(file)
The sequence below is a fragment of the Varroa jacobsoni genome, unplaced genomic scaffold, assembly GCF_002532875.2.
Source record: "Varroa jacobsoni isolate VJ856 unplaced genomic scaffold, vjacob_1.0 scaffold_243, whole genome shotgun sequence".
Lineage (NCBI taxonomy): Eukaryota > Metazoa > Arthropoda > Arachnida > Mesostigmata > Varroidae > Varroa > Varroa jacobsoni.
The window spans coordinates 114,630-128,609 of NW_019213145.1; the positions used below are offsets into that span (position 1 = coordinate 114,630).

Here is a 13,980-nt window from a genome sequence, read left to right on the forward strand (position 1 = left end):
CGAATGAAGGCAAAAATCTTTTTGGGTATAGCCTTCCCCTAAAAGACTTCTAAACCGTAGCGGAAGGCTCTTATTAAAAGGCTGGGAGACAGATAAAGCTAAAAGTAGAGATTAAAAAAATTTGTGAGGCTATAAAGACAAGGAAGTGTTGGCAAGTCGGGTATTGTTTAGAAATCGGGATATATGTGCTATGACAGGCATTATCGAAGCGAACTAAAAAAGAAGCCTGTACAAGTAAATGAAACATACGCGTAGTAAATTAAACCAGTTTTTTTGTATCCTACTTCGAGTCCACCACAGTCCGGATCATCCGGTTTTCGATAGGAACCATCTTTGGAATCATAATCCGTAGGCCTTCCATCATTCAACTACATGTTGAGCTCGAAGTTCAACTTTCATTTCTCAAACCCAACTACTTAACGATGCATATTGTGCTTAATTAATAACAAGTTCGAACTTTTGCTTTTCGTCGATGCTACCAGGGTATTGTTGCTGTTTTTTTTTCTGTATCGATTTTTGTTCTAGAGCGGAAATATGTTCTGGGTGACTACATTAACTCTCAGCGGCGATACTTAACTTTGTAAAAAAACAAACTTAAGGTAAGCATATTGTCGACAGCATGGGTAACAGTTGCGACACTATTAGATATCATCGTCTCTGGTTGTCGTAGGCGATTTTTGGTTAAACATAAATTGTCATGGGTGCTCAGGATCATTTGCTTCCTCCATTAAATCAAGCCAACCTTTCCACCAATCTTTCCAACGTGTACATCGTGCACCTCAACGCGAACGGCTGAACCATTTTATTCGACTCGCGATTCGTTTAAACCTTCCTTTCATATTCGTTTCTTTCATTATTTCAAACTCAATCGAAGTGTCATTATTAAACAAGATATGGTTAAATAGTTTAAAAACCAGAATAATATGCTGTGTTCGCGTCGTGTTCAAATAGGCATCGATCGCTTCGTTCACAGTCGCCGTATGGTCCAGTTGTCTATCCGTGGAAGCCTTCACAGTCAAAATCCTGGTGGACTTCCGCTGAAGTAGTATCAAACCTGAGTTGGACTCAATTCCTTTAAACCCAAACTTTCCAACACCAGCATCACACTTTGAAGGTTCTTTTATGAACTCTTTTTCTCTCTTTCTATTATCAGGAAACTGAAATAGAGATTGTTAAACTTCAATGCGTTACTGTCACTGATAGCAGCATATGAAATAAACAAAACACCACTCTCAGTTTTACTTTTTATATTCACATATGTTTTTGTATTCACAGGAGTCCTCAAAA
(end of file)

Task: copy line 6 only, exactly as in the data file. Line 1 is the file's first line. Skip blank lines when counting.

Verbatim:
CGAATGAAGGCAAAAATCTTTTTGGGTATAGCCTTCCCCTAAAAGACTTCTAAACCGTAGCGGAAGGCTCTTATTAAAAGGCTGGGAGACAGATAAAGCTAAAAGTAGAGATTAAAAAAATTTGTGAGGCTATAAAGACAAGGAAGTGTTGGCAAGTCGGGTATTGTTTAGAAATCGGGATATATGTGCTATGACAGGCATTATCGAAGCGAACTAAAAAAGAAGCCTGTACAAGTAAATGAAACATACGCGTAGTAAATTAAACCAGTTTTTTTGTATCCTACTTCGAGTCCACCACAGTCCGGATCATCCGGTTTTCGATAGGAACCATCTTTGGAATCATAATCCGTAGGCCTTCCATCATTCAACTACATGTTGAGCTCGAAGTTCAACTTTCATTTCTCAAACCCAACTACTTAACGATGCATATTGTGCTTAATTAATAACAAGTTCGAACTTTTGCTTTTCGTCGATGCTACCAGGGTATTGTTGCTGTTTTTTTTTCTGTATCGATTTTTGTTCTAGAGCGGAAATATGTTCTGGGTGACTACATTAACTCTCAGCGGCGATACTTAACTTTGTAAAAAAACAAACTTAAGGTAAGCATATTGTCGACAGCATGGGTAACAGTTGCGACACTATTAGATATCATCGTCTCTGGTTGTCGTAGGCGATTTTTGGTTAAACATAAATTGTCATGGGTGCTCAGGATCATTTGCTTCCTCCATTAAATCAAGCCAACCTTTCCACCAATCTTTCCAACGTGTACATCGTGCACCTCAACGCGAACGGCTGAACCATTTTATTCGACTCGCGATTCGTTTAAACCTTCCTTTCATATTCGTTTCTTTCATTATTTCAAACTCAATCGAAGTGTCATTATTAAACAAGATATGGTTAAATAGTTTAAAAACCAGAATAATATGCTGTGTTCGCGTCGTGTTCAAATAGGCATCGATCGCTTCGTTCACAGTCGCCGTATGGTCCAGTTGTCTATCCGTGGAAGCCTTCACAGTCAAAATCCTGGTGGACTTCCGCTGAAGTAGTATCAAACCTGAGTTGGACTCAATTCCTTTAAACCCAAACTTTCCAACACCAGCATCACACTTTGAAGGTTCTTTTATGAACTCTTTTTCTCTCTTTCTATTATCAGGAAACTGAAATAGAGATTGTTAAACTTCAATGCGTTACTGTCACTGATAGCAGCATATGAAATAAACAAAACACCACTCTCAGTTTTACTTTTTATATTCACATATGTTTTTGTATTCACAGGAGTCCTCAAAA